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# Orthogonal variable spreading factor

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### Orthogonal variable spreading factor

In digital communications, a chip is a pulse of a direct-sequence spread spectrum (DSSS) code, such as a pseudo-noise code sequence used in direct-sequence code division multiple access (CDMA) channel access techniques.

In a binary direct-sequence system, each chip is typically a rectangular pulse of +1 or –1 amplitude, which is multiplied by a data sequence (similarly +1 or –1 representing the message bits) and by a carrier waveform to make the transmitted signal. The chips are therefore just the bit sequence out of the code generator; they are called chips to avoid confusing them with message bits.[1]

The chip rate of a code is the number of pulses per second (chips per second) at which the code is transmitted (or received). The chip rate is larger than the symbol rate, meaning that one symbol is represented by multiple chips. The ratio is known as the spreading factor (SF) or processing gain:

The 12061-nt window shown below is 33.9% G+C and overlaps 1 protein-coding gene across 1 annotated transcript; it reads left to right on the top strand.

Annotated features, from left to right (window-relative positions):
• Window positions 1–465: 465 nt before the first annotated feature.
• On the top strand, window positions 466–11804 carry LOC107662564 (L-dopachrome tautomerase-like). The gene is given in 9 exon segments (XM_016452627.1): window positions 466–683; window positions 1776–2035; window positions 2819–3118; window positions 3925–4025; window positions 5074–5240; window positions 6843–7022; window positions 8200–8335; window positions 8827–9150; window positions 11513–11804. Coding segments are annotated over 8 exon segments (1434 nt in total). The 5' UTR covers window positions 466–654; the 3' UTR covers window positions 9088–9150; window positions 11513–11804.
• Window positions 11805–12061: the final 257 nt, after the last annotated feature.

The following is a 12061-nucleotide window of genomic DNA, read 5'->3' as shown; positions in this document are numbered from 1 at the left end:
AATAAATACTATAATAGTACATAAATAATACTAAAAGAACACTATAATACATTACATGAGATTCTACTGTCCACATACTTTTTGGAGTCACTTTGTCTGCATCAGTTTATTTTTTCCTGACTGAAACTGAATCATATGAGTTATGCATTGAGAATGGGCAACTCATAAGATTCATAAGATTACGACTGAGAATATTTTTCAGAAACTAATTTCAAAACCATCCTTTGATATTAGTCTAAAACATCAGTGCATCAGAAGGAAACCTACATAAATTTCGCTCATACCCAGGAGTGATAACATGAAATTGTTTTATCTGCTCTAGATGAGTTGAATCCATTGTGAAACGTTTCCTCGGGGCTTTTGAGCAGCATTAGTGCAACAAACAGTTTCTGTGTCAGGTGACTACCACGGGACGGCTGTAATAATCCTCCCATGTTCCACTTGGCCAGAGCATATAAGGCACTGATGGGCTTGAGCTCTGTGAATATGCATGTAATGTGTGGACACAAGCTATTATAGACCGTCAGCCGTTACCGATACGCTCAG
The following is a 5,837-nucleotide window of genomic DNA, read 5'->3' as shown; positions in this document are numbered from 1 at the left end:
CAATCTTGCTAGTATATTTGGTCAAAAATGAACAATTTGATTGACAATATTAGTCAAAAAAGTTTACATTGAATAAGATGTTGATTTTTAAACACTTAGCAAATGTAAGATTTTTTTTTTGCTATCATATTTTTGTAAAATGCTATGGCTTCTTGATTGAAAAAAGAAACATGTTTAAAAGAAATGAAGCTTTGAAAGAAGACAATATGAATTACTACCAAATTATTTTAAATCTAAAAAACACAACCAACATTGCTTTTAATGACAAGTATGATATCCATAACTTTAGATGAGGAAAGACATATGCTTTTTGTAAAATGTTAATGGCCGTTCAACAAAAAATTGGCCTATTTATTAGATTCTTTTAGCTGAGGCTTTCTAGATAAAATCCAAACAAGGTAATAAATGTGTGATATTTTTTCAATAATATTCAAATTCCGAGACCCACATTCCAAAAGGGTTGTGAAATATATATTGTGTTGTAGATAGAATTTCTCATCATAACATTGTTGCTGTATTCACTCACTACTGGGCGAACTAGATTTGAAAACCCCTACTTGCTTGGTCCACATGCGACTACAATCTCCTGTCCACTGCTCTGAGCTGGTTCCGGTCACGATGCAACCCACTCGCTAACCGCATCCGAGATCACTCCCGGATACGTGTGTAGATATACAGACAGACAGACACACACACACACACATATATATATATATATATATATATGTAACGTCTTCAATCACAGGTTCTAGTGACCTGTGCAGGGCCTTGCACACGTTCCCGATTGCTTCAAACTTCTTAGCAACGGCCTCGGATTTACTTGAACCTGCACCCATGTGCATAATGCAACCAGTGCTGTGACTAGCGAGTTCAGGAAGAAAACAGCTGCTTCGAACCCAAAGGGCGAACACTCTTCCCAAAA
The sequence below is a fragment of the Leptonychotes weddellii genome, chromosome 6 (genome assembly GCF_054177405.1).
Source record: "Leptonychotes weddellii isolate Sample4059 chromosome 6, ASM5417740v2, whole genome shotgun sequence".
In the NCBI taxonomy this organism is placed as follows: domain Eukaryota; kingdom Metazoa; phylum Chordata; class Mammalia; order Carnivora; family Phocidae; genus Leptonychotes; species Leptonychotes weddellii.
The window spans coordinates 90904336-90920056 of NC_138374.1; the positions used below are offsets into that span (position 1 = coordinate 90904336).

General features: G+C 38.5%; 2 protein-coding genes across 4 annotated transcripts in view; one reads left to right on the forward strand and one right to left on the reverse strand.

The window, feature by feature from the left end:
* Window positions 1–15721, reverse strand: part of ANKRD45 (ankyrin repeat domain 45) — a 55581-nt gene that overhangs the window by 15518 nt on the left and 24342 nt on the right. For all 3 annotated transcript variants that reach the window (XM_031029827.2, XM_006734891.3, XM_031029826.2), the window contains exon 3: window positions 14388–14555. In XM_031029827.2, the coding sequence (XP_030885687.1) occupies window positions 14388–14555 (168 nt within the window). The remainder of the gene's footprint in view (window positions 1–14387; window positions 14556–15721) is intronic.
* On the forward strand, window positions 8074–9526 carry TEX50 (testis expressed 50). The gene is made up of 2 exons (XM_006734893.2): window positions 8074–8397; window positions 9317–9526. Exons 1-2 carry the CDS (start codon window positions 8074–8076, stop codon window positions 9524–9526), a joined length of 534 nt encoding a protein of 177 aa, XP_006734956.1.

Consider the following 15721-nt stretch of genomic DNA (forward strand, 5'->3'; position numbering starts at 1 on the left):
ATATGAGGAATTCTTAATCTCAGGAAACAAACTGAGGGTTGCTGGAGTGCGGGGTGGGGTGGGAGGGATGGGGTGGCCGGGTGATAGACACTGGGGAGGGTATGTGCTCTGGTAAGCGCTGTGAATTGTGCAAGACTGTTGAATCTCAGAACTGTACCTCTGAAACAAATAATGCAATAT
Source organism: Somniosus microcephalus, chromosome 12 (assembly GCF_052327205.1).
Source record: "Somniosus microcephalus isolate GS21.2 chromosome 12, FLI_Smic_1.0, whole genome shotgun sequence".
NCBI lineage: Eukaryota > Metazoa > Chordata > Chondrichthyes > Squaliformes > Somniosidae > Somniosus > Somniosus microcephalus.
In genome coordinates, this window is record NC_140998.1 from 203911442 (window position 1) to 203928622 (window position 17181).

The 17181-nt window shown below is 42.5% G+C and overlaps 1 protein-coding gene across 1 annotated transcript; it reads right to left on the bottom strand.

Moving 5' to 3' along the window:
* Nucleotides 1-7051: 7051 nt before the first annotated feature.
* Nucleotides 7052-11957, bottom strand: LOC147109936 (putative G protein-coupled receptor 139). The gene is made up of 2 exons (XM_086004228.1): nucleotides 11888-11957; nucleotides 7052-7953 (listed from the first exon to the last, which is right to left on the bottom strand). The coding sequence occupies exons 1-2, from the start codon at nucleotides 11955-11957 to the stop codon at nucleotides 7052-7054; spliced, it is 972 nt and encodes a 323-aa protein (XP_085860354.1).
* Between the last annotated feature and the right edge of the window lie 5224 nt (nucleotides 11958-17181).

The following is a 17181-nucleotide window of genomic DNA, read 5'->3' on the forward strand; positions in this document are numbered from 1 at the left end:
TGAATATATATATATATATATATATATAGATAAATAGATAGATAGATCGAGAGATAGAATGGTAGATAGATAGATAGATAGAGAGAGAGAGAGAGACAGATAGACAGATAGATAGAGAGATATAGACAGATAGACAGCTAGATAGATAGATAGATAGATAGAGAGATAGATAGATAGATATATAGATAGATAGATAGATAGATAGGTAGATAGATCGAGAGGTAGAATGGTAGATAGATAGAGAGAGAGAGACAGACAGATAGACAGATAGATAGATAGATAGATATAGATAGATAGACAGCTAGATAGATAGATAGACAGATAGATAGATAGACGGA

$\ \mbox\left\{SF\right\} = \frac\left\{\mbox\left\{chip rate\right\}\right\}\left\{\mbox\left\{symbol rate\right\}\right\}$

## Orthogonal variable spreading factor

Orthogonal variable spreading factor (OVSF) is an implementation of Code division multiple access (CDMA) where before each signal is transmitted, the signal is spread over a wide spectrum range through the use of a user's code. Users' codes are carefully chosen to be mutually orthogonal to each other.

These codes are derived from an OVSF code tree, and each user is given a different, unique code. An OVSF code tree is a complete binary tree that reflects the construction of Hadamard matrices.

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